The Best At Home Incontinence Exercises

Don’t let stress or urge incontinence rule your bladder when there are tons of incontinence exercises that you can do to retrain your bladder, strengthen your pelvic floor and enhance your ability to stop leaks. Best of all, you don’t have to join a gym. Incontinence exercises for both men and women can be performed in the comfort of your own home.

Stress Incontinence: Stress incontinence occurs when a physical movement or activity such as laughing, lifting something heavy, coughing, or sneezing that causes pressure on the bladder leading to bladder leakage. Stress incontinence symptoms are more common in women, especially after childbirth.

Urge Incontinence:  Urge incontinence is characterized by the sudden urge to urinate followed by sudden bladder contractions leading to leaks. This may cause the bladder to fully void. Once the urge suddenly strikes many patients are unable to make it to the toilet in time.

However, by doing exercises that target the pelvic floor you can strengthen your ability to hold urine until you make it to the restroom. The pelvic floor muscles support the urinary tract organs such as the bladder, uterus, small intestine, and bowel and assist with urinary control, continence, and sexual function.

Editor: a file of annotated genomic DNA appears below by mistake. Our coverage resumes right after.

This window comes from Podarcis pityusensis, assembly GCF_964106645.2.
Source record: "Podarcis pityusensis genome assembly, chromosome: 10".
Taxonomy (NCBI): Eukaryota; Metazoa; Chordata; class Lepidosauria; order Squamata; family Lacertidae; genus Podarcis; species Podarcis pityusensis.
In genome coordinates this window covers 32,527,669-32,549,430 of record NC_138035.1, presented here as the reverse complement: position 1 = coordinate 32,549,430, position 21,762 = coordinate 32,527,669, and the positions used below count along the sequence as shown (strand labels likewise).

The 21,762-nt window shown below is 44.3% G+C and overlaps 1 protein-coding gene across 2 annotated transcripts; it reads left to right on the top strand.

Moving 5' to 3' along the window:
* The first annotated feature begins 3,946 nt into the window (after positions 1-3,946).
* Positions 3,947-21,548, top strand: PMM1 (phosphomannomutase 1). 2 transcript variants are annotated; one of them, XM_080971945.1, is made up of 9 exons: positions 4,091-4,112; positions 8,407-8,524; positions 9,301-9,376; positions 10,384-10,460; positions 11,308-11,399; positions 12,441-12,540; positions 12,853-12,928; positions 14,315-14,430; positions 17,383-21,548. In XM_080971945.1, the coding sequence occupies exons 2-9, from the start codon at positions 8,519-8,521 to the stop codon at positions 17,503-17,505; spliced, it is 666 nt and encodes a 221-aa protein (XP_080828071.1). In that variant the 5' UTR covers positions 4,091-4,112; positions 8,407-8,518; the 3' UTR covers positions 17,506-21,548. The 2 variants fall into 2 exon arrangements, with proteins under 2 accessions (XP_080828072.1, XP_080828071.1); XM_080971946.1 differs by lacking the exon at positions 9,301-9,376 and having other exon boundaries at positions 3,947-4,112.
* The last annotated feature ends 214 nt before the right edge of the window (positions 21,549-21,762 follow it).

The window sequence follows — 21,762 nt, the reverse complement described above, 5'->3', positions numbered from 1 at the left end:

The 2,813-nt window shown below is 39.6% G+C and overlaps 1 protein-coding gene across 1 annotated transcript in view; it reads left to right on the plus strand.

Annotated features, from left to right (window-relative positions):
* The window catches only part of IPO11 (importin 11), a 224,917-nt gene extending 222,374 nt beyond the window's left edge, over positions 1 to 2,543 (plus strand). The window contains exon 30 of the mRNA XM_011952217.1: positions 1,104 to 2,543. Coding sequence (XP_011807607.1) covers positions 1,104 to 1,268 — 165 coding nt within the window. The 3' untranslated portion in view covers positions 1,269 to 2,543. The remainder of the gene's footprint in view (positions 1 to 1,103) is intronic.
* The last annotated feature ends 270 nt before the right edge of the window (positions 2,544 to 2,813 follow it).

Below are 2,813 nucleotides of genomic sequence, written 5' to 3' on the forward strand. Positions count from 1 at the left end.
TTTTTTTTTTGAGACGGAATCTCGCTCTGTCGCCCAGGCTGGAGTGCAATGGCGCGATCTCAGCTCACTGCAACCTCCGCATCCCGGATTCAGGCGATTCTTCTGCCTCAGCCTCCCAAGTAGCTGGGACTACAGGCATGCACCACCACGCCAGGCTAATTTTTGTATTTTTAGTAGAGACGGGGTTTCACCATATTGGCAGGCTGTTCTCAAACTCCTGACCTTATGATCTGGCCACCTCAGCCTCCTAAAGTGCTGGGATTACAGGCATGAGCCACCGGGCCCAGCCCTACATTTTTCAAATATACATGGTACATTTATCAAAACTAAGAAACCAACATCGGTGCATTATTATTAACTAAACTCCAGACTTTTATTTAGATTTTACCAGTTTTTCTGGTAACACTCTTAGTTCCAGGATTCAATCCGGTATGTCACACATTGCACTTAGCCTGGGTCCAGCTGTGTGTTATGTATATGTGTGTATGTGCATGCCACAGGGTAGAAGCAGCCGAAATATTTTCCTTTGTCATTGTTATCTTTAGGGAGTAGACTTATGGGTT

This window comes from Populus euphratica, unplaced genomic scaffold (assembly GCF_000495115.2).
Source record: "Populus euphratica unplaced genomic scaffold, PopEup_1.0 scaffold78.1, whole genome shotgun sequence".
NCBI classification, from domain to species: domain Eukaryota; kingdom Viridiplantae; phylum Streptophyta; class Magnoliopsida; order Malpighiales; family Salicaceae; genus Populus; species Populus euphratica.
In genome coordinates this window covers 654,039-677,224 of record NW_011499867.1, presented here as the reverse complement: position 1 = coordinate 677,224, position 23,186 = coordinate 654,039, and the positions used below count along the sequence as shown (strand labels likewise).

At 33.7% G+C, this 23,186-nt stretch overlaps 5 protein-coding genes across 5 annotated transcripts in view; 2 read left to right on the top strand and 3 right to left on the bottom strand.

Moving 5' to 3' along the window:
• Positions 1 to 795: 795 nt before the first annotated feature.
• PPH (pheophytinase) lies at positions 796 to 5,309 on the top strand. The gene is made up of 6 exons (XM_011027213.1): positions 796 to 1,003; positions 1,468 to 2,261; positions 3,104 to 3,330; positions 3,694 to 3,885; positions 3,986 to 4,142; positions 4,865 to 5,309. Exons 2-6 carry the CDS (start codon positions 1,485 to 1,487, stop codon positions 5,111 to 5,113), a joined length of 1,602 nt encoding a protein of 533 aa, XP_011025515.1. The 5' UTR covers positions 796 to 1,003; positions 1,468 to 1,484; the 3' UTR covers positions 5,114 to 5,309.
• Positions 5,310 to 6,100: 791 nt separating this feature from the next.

Incontinence Exercises To Strengthen Your Pelvic Floor

1. Kegel Exercises

Kegel exercises can strengthen your pelvic muscles enough to stop urine midstream. Also, even though this exercise is usually associated with women, it can be beneficial for men as well. They help with a speedy recovery after childbirth or prostate surgery and can help prevent vaginal and bowel prolapse.

To perform your Kegels: 

  • Focus to find the muscles used while you urinate.
  • Tighten those muscles as tight as possible.
  • Hold that position for 3 to 5 seconds. The muscles should feel as if they are lifting upwards as a result.
  • Take a rest for several seconds.
  • Over time as your muscles get stronger, you can hold them for longer periods of time.

2. Squats